At the latest evidence session at the London School of Economics this week, the commission heard more personal testimony from survivors of extreme weather disasters and experts in climate science, attribution, litigation and risk. But it also delved into whether corporations have responsibilities for upholding human rights, with several legal experts explaining how international and domestic laws may determine that they do.
The hearing in London followed previous ones in New York and Manila and, as with the earlier hearings, none of the 47 companies being investigated testified or participated. The companies that responded to the inquiry when it was launched in 2015 challenged the commission’s ability to investigate them because they don’t operate directly in the Philippines and argued that climate change isn’t a human rights issue under the law.
Environmental lawyer and academic Linda Siegele explained how the link between human rights and climate change had evolved internationally, from no mention at all in the original UN Framework Convention on Climate Change in 1992, to an explicit acknowledgment in the 2016 Paris Climate Agreement that parties should “respect, promote and consider their human rights obligations when taking action to address climate change.”
She said climate change is still largely regulated as a environmental issue but the human rights aspect is an “emerging” area. Verheyen said many of her cases involve human rights claims, including Lliuya v. RWE, in which Verheyen represents a Peruvian farmer suing a large German utility for climate impacts in his mountain village in Peru.…—Isabella Kaminski, “Can fossil fuel companies be held responsible for human rights?” Climate Liability News, 11/8/18
Climate protesters block London bridges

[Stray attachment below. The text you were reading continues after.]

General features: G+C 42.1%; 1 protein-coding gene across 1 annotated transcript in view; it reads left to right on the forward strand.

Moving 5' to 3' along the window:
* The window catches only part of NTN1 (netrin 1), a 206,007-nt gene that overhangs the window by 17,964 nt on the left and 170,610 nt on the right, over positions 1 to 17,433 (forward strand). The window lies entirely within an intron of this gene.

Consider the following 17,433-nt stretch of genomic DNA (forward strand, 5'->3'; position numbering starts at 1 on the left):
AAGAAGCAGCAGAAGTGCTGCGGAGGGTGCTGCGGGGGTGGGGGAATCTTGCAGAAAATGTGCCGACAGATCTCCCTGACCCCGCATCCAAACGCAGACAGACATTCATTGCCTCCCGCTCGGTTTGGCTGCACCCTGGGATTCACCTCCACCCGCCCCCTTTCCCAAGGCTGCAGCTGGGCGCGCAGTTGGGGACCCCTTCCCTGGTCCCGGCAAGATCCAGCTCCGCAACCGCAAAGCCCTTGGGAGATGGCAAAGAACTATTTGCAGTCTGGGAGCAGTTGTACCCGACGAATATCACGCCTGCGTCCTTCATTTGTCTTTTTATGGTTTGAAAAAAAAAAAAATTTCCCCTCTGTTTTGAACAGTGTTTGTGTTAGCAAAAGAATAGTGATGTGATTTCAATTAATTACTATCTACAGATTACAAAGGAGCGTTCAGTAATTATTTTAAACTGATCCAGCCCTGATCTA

Climate protesters block London bridges
Protesters blocked off five major bridges in central London as part of “rebellion day”.
Organisers said thousands have gathered in central London to demand the government takes greater action on climate change.
Demonstrators occupied Southwark, Blackfriars, Waterloo, Westminster and Lambeth bridges, after a week of action by campaign group Extinction Rebellion.
Every bridge apart from Westminster has reopened, Transport for London said.
Tiana Jacout, of Extinction Rebellion, said the blockages were “not a step we take lightly” but “if things continue as is, we face an extinction greater than the one that killed the dinosaurs”.
“We have tried marching, and lobbying, and signing petitions. Nothing has brought about the change that is needed,” she said.
According to the group, 6,000 people have joined the protests and 45 have been arrested so far.…
Is the protest fair?
…We haven’t seen a British green group quite like this before. It thinks marching with placards has failed, so it’s aiming to make mayhem instead.
But have the protestors picked the right target?
The UK is in the leading pack of nations in cutting the CO2 emissions that are over-heating the planet.